10. Teague, Paul; Donaghey, Jimmy. "Social Partnership and Democratic Legitimacy in Ireland" (PDF). International Labour and Employment Relations Association.
  11. Quinn, Ben; Johnston, Chris (27 February 2016). "Ireland general election: Irish PM admits his coalition has been rejected – live". The Guardian. …the possibility of a grand coalition between Ireland’s two centrist, sometimes right-of-centre, Christian democratic parties: Fine Gael and Fianna Fáil.
  12. O'Loughlin, Michael. "Republicanism still a potent link between Fianna Fáil and Sinn Féin". Irish Times. Retrieved 12 February 2020.
  13. Hayward, Katy; Fallon, Jonathan (2009). "Fianna Fáil: Tenacious Localism, Tenuous Europeanism". Irish Political Studies. 24 (4): 491–509. doi:10.1080/07907180903274784.
  14. Routledge Handbook of European Elections. P.247. Chapter author - Richard Dunphy. Book edited by Donatella M. Viola. Published by Routledge in London in 2015.
  15. Fianna Fail on election footing now, says Martin. Irish Independent. Author - Daniel McConnell. Published 1 January 2015. Retrieved 18 July 2017.
  16. Micheal Martin to replace Brian Cowen as Fianna Fail leader. The Telegraph. Published 26 January 2011. Retrieved 18 July 2017.
  17. Weakened Irish PM faces delicate balancing act. EUobserver. Author - Shona Murray. Published 12 May 2016. Retrieved 18 July 2017.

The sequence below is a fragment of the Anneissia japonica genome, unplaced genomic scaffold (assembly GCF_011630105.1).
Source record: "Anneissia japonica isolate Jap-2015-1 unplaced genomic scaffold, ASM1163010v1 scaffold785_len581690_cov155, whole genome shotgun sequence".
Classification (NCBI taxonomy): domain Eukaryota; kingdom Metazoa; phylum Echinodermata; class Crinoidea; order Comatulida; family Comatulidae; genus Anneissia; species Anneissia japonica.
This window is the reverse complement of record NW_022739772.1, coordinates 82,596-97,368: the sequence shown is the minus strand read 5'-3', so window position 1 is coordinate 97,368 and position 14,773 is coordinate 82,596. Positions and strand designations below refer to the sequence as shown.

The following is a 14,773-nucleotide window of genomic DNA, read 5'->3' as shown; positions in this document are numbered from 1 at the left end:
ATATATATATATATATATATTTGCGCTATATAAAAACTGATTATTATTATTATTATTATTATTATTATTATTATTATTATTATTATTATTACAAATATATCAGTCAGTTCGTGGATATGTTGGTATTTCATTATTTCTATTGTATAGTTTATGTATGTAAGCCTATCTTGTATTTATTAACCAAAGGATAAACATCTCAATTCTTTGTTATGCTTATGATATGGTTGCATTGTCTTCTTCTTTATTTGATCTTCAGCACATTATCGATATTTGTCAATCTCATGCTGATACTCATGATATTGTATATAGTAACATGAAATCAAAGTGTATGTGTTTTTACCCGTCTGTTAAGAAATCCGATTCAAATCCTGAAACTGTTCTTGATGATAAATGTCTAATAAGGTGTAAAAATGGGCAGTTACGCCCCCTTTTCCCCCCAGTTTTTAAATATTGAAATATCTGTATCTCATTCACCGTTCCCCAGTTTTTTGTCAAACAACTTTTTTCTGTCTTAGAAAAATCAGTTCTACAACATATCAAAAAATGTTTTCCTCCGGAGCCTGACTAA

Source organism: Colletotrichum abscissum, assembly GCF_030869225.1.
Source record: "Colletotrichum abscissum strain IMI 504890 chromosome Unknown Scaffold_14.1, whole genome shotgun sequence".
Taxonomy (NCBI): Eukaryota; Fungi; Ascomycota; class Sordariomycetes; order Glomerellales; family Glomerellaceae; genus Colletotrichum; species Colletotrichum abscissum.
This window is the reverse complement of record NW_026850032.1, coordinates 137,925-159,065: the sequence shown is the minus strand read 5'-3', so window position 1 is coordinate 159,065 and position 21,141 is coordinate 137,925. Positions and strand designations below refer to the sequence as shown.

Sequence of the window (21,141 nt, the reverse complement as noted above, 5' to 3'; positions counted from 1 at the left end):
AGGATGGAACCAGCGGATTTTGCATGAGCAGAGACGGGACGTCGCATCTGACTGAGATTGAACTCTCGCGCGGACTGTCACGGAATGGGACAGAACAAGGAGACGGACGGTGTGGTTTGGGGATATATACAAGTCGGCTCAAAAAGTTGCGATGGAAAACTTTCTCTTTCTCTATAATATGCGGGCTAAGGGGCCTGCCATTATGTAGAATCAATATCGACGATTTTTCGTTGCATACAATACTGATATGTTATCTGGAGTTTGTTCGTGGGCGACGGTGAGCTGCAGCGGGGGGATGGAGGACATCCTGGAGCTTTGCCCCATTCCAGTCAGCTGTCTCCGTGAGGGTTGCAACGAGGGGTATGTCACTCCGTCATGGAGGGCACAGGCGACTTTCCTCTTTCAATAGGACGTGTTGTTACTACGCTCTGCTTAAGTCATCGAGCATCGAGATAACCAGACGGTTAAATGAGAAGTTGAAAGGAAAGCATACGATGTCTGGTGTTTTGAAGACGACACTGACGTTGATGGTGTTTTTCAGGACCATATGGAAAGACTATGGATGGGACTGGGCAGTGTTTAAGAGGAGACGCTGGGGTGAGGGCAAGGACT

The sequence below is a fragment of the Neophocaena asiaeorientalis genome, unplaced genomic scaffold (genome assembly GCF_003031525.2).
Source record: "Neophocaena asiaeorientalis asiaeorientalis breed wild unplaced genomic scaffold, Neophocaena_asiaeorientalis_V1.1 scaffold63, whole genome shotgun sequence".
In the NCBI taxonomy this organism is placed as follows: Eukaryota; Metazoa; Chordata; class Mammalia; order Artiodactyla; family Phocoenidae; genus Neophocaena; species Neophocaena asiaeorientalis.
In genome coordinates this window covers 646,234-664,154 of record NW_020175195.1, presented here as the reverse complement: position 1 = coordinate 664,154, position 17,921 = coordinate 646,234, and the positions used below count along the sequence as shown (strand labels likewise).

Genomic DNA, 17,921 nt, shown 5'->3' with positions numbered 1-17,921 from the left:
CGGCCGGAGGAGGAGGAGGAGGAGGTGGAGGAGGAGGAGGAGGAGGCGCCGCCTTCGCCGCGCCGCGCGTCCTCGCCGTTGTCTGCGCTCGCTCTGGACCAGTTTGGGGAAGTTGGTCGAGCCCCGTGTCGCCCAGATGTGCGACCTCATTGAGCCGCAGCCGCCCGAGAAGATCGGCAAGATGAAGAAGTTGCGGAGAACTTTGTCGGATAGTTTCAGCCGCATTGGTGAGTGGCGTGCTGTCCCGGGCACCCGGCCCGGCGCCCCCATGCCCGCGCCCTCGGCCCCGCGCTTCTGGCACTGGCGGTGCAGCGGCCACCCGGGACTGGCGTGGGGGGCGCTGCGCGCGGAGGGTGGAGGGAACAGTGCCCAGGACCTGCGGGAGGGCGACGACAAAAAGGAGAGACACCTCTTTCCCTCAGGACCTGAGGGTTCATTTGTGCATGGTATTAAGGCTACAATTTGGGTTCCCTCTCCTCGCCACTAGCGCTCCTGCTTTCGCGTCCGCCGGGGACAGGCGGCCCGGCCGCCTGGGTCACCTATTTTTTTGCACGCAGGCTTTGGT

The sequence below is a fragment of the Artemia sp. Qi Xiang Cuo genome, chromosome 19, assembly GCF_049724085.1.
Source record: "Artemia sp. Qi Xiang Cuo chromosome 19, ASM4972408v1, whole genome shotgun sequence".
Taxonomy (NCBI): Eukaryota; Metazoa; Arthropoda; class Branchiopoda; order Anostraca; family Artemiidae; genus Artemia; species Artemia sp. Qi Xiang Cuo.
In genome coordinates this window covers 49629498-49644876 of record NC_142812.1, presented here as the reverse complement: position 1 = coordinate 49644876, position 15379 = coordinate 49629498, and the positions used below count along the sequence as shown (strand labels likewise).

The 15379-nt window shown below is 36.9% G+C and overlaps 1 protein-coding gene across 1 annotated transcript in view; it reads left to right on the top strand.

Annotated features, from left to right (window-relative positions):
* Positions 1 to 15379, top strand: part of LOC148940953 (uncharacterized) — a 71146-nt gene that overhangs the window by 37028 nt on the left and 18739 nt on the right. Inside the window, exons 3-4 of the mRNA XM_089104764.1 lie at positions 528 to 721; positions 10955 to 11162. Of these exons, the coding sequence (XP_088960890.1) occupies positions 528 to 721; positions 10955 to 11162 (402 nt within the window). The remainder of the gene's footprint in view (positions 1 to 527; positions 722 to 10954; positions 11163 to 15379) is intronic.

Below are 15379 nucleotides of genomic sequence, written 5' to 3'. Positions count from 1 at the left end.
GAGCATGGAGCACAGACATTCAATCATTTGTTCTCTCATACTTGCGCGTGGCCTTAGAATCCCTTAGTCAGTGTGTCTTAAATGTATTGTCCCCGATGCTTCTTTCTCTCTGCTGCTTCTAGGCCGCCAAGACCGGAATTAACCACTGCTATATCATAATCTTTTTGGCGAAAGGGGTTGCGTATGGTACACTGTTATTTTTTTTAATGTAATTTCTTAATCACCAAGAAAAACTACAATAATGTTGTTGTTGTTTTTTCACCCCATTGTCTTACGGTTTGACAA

18. George Taylor; Brendan Flynn (2008). "The Irish Greens". In E. Gene Frankland; Paul Lucardie; Benoît Rihoux (eds.). Green Parties in Transition: The End of Grass-roots Democracy?. Ashgate Publishing, Ltd. p. 97. ISBN 978-0-7546-7429-0.
  19. John Barlow; David Farnham; Sylvia Horton; F.F. Ridley (2016). "Comparing Public Managers". In David Farnham; Annie Hondeghem; Sylvia Horton; John Barlow (eds.). New Public Managers in Europe: Public Servants in Transition. Springer. p. 19. ISBN 978-1-349-13947-7.
  20. Titley, Gavan (24 February 2011). "Beyond the yin and yang of Fine Gael and Fianna Fáil". The Guardian. London.
  21. Noel Whelan (2011). A History of Fianna Fáil: The outstanding biography of the party. Gill & Macmillan Ltd. p. 219. ISBN 978-0717147618. Retrieved 1 June 2019.
  22. Close, Caroline (12 February 2019). "The liberal party family ideology: Distinct, but diverse". In Close, Caroline; van Haute, Emilie (eds.). Liberal Parties in Europe. Routledge. p. 366. ISBN 9781351245487. However, the liberal identity of the Irish Fianna Fáil is highly questionable…
  23. Ó Dónaill, Niall (1977). (advisory ed. Tomás de Bhaldraithe) (ed.). Foclóir Gaeilge-Béarla (in Irish). Dublin: An Gúm. pp. 512, 540. ISBN 978-1-85791-037-7.,
  24. "About Fianna Fáil". Fianna Fáil. Archived frae the oreeginal on 14 November 2017. Retrieved 26 January 2016. The party's name incorporates the words 'The Republican Party' in its title.
  25. T. Banchoff (1999). Legitimacy and the European Union. Taylor & Francis. p. 127. ISBN 978-0-415-18188-4. Retrieved 26 August 2012.